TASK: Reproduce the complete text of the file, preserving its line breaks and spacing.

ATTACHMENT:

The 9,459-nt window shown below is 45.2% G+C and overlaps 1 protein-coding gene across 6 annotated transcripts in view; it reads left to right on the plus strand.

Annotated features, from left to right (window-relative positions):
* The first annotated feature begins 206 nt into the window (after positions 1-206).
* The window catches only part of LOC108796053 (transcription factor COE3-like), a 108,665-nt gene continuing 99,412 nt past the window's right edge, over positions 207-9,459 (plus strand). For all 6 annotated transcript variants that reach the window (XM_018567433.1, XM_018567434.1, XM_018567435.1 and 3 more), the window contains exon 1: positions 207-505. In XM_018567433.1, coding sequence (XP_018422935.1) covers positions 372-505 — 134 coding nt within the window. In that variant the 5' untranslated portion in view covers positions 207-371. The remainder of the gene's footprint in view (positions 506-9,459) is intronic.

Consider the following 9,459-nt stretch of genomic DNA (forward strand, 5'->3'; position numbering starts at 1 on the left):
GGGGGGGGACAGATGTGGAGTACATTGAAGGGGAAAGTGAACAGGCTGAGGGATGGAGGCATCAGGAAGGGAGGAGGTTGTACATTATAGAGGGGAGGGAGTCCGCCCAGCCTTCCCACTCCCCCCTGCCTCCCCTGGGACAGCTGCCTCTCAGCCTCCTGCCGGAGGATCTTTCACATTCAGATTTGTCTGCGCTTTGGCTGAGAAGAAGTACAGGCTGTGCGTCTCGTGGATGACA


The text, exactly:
The 9,459-nt window shown below is 45.2% G+C and overlaps 1 protein-coding gene across 6 annotated transcripts in view; it reads left to right on the plus strand.

Annotated features, from left to right (window-relative positions):
* The first annotated feature begins 206 nt into the window (after positions 1-206).
* The window catches only part of LOC108796053 (transcription factor COE3-like), a 108,665-nt gene continuing 99,412 nt past the window's right edge, over positions 207-9,459 (plus strand). For all 6 annotated transcript variants that reach the window (XM_018567433.1, XM_018567434.1, XM_018567435.1 and 3 more), the window contains exon 1: positions 207-505. In XM_018567433.1, coding sequence (XP_018422935.1) covers positions 372-505 — 134 coding nt within the window. In that variant the 5' untranslated portion in view covers positions 207-371. The remainder of the gene's footprint in view (positions 506-9,459) is intronic.

Consider the following 9,459-nt stretch of genomic DNA (forward strand, 5'->3'; position numbering starts at 1 on the left):
GGGGGGGGACAGATGTGGAGTACATTGAAGGGGAAAGTGAACAGGCTGAGGGATGGAGGCATCAGGAAGGGAGGAGGTTGTACATTATAGAGGGGAGGGAGTCCGCCCAGCCTTCCCACTCCCCCCTGCCTCCCCTGGGACAGCTGCCTCTCAGCCTCCTGCCGGAGGATCTTTCACATTCAGATTTGTCTGCGCTTTGGCTGAGAAGAAGTACAGGCTGTGCGTCTCGTGGATGACA